Here are some graphs that show Americans’ changing views of equality. You can click them to expand them. In each case, I’ve graphed the opinion of the whole population, of people who identify as working class (a measure more of self-image than objective resources), of younger people, and of one pivotal generation, the Boomers, as they’ve moved through time. Each point represents at least 100 respondents, usually many more.
Most Americans believe in equal opportunity. Not nearly as many believe that we should worry about equality or that a lack of opportunity is a big problem. (The former question asks whether “We should care less about equality,” and I show the percentage who disagree.) One interpretation is that Americans believe in equality of opportunity but not in equal outcomes, and many perceive that opportunities are pretty equal.
Differences by class, age, and generation are not striking. Younger people have been somewhat more likely to think that we should worry about equality, but they’ve actually been a bit less likely to see unequal life chances as a big problem. Boomers have tracked the national mean during this period, as have working-class people.
The consensus in favor of equality of opportunity fell off substantially during the Obama years. That is not entirely an effect of partisanship, since even in 2012, 83.5% of Republicans favored equality of opportunity, just five points below Democrats.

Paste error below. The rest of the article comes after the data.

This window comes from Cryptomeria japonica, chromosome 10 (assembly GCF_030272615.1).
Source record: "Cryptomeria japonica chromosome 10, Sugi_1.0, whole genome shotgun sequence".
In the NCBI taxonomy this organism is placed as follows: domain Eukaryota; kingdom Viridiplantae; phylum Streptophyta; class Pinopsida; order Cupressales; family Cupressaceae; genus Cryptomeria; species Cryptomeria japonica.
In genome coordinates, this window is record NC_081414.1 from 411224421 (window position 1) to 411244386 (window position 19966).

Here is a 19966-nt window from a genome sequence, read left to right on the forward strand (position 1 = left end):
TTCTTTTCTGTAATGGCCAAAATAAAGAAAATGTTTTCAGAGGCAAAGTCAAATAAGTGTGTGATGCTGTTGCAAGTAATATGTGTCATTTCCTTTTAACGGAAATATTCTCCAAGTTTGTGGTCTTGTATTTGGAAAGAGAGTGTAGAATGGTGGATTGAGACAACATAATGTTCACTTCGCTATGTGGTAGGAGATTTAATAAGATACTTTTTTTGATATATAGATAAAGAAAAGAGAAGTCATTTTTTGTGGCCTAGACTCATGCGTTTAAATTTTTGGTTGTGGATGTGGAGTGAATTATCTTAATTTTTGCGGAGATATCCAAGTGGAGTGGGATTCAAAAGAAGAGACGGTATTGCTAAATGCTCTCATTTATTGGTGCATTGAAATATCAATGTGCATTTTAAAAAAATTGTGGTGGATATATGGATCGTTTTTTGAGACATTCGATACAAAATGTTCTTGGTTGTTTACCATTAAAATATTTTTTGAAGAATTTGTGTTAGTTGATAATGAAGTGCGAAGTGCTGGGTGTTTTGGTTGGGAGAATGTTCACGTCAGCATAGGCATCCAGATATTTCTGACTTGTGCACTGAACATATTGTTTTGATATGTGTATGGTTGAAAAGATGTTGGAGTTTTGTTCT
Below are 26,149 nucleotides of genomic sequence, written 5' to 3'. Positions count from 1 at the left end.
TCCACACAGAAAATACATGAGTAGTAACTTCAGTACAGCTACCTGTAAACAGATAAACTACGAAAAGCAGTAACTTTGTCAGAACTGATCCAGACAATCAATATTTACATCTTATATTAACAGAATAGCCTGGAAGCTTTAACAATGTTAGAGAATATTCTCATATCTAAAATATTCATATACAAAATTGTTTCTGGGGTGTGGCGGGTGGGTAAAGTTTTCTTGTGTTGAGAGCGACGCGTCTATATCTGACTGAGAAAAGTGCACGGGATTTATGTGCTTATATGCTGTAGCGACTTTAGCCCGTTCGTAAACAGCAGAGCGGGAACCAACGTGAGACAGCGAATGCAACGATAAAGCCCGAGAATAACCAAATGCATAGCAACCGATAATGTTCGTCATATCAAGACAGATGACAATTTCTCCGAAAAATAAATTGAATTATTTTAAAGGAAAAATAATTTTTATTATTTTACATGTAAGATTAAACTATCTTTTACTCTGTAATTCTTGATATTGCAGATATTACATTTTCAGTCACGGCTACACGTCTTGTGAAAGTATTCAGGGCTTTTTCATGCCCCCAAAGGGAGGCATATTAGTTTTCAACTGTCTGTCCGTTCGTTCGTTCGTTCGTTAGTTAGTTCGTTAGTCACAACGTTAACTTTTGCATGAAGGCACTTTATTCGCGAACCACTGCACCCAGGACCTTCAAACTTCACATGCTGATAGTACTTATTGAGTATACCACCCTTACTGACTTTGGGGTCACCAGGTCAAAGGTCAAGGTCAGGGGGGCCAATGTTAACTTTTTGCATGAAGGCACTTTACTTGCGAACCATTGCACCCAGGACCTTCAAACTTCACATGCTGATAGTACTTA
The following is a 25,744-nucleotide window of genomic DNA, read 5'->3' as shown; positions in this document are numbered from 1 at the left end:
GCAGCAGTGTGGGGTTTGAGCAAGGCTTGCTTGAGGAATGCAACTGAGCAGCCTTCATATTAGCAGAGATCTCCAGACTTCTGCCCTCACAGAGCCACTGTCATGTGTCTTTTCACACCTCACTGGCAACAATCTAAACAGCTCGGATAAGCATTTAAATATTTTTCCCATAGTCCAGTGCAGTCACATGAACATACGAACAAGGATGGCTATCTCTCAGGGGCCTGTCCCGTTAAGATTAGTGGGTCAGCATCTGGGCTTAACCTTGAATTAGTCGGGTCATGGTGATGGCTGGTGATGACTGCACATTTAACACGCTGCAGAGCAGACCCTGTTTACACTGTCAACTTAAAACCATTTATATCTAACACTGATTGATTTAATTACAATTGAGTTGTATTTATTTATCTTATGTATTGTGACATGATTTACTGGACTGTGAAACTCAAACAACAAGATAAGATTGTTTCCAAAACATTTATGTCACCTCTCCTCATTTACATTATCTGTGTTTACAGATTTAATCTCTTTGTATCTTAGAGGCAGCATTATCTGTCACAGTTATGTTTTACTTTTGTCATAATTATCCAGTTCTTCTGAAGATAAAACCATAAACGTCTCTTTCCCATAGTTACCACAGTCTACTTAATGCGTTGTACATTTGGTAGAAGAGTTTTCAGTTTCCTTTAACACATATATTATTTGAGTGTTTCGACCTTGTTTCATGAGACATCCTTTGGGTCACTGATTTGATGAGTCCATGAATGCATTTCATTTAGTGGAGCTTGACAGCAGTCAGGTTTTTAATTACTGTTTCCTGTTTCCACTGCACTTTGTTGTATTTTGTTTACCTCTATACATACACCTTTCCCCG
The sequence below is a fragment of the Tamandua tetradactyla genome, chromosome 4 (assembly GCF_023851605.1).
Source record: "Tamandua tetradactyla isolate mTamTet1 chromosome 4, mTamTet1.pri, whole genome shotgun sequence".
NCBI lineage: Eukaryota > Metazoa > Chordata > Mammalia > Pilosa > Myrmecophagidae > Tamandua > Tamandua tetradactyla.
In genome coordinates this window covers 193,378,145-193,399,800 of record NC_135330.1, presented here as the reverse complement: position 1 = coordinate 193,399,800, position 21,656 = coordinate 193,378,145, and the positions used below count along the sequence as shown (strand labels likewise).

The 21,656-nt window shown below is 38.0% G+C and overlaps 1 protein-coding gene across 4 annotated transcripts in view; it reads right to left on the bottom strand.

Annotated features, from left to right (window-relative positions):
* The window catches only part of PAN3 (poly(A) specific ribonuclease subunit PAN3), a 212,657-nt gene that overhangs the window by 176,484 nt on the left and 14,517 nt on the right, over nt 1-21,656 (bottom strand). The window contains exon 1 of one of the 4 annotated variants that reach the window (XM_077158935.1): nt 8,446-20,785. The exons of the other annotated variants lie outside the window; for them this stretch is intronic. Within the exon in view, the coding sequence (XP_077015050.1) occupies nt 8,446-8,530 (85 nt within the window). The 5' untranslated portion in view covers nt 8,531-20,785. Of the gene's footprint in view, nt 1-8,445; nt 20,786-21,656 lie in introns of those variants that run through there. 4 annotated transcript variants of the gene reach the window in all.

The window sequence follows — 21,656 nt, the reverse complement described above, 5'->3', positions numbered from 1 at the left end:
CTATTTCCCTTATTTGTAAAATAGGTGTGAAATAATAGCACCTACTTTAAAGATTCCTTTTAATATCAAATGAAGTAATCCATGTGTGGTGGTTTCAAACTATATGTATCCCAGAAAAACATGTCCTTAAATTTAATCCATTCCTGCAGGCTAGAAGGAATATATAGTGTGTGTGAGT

The other equality measures rose during the Reagan and Bush I administrations, fell under Clinton, rose during Bush II, and fell under Obama. Any of these explanations might hold: people react negatively to the perceived priorities of incumbent politicians; or Americans view equality as taken care of under Democrats and unaddressed under Republicans; or Democrats win elections when the economy is bad, and that’s when Americans grow concerned about equality.
Finally, I really don’t see a secular trend here–i.e., a trend that would reflect long-term changes in the economy or the demographics of the country. Two of the measures stand roughly where they did in 1984, and the shifts appear to be short-term reactions to presidential administrations or the business cycle. There’s possibly a long-term trend in the general belief that “society” should ensure everyone equal opportunity. One could perceive a decline in that measure since 1992, although if 2016 or 2018 registers a rise, that decline will look illusory.
See also: the most educated Americans are liberal but not egalitarian; the most educated Americans are liberal but not egalitarian (2); a new chapter on generational trends in US politics; and how public opinion on social spending has changed: a generational approach.